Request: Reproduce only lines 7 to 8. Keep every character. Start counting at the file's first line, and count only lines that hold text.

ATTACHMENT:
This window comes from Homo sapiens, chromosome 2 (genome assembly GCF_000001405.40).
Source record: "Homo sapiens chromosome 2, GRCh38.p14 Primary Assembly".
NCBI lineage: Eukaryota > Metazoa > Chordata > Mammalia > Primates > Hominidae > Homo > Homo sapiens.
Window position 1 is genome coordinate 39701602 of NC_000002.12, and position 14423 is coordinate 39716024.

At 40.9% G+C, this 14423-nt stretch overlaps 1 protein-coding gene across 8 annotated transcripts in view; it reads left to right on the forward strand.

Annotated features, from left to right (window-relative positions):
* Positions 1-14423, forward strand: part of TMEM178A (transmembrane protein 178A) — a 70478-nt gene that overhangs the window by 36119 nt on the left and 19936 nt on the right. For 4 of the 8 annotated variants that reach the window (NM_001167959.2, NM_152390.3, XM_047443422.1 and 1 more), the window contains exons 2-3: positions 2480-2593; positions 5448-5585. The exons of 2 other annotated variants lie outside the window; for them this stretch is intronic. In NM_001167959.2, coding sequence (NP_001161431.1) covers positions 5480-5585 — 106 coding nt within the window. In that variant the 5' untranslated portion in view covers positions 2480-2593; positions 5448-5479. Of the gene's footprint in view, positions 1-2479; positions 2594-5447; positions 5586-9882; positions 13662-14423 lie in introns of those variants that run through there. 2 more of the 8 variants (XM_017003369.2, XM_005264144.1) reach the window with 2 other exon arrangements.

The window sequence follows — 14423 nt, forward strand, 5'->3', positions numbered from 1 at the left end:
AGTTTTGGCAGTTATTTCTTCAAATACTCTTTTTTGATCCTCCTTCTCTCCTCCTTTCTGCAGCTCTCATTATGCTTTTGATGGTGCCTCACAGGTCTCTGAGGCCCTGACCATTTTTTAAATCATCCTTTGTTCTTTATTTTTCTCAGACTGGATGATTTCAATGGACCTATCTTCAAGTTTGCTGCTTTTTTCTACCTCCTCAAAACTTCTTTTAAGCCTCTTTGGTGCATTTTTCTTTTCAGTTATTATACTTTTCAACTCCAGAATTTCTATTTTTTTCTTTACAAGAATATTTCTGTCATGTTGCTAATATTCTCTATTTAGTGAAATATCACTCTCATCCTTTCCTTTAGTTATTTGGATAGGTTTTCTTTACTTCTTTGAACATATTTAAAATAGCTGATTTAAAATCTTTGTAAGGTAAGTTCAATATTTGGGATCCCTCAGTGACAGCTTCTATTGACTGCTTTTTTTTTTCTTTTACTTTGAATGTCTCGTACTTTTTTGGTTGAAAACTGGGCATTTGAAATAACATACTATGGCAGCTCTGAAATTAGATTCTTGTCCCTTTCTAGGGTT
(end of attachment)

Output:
* Positions 1-14423, forward strand: part of TMEM178A (transmembrane protein 178A) — a 70478-nt gene that overhangs the window by 36119 nt on the left and 19936 nt on the right. For 4 of the 8 annotated variants that reach the window (NM_001167959.2, NM_152390.3, XM_047443422.1 and 1 more), the window contains exons 2-3: positions 2480-2593; positions 5448-5585. The exons of 2 other annotated variants lie outside the window; for them this stretch is intronic. In NM_001167959.2, coding sequence (NP_001161431.1) covers positions 5480-5585 — 106 coding nt within the window. In that variant the 5' untranslated portion in view covers positions 2480-2593; positions 5448-5479. Of the gene's footprint in view, positions 1-2479; positions 2594-5447; positions 5586-9882; positions 13662-14423 lie in introns of those variants that run through there. 2 more of the 8 variants (XM_017003369.2, XM_005264144.1) reach the window with 2 other exon arrangements.

The window sequence follows — 14423 nt, forward strand, 5'->3', positions numbered from 1 at the left end: